A basic income would be an income paid periodically and unconditionally to every man, woman and child as a fundamental right of citizenship and without reference to employment, marital and household status. It would be a means of ensuring the twin objectives of freedom and security for all. This book provides an introduction to the basic income debate, examining a range of arguments for and against, and so will be of interest to anybody concerned with the future direction of the welfare state.
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Tony Fitzpatrick is Lecturer in Social Policy at the University of Luton.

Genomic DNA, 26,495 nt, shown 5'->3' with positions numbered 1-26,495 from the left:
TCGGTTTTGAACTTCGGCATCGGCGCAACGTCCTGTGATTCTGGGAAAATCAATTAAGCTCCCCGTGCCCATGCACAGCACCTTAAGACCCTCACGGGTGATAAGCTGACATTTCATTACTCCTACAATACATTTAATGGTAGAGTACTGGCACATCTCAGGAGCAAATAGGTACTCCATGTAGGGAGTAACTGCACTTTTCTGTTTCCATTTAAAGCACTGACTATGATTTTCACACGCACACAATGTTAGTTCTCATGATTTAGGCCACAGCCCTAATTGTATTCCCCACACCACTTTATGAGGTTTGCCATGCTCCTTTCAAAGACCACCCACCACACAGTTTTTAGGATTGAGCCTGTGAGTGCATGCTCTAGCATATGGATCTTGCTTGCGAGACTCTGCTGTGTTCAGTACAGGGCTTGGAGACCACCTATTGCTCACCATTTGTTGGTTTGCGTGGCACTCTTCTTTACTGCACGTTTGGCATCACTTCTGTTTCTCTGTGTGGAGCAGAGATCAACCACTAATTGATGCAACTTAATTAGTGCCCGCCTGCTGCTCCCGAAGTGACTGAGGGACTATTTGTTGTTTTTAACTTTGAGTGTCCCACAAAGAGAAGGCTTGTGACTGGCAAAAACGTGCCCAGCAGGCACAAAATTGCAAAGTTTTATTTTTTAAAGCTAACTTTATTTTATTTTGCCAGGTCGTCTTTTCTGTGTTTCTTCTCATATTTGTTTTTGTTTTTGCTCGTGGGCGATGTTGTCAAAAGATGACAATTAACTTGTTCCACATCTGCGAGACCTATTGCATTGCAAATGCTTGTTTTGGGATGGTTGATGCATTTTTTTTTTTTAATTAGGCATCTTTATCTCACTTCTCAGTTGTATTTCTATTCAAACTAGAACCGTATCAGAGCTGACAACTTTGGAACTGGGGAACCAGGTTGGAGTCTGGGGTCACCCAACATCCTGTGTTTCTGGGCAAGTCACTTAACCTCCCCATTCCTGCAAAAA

'This book...identifies, explains and explores an alternative strategy for reform that could lower many of the barriers that have led to social exclusion in welfare states, and avoid many of the traps into which Clintonism-Blairism is falling.' - Bill Jordan, Exeter University
'Enthusiastically advocated by some, bitterly criticized by others, Basic Income will be one of the focal ideas of Europe's public policy debate in the 21st century. There exists no better introduction to its pros and cons than Tony Fitzpatrick's lucid book.' - Philippe Van Parijs, Professor of Economic and Social Ethics, Université Catholique de Louvain
'The issues that Fitzpatrick so persuasively examines here are at the very heart of the welfare reform debate and anyone who is concerned with that debate should read this book.' - Chris Pierson
'...an imaginative approach to social policy...the book deserves a place on course reading lists alongside more standard social security texts.' - Martin Hewitt, Social Policy
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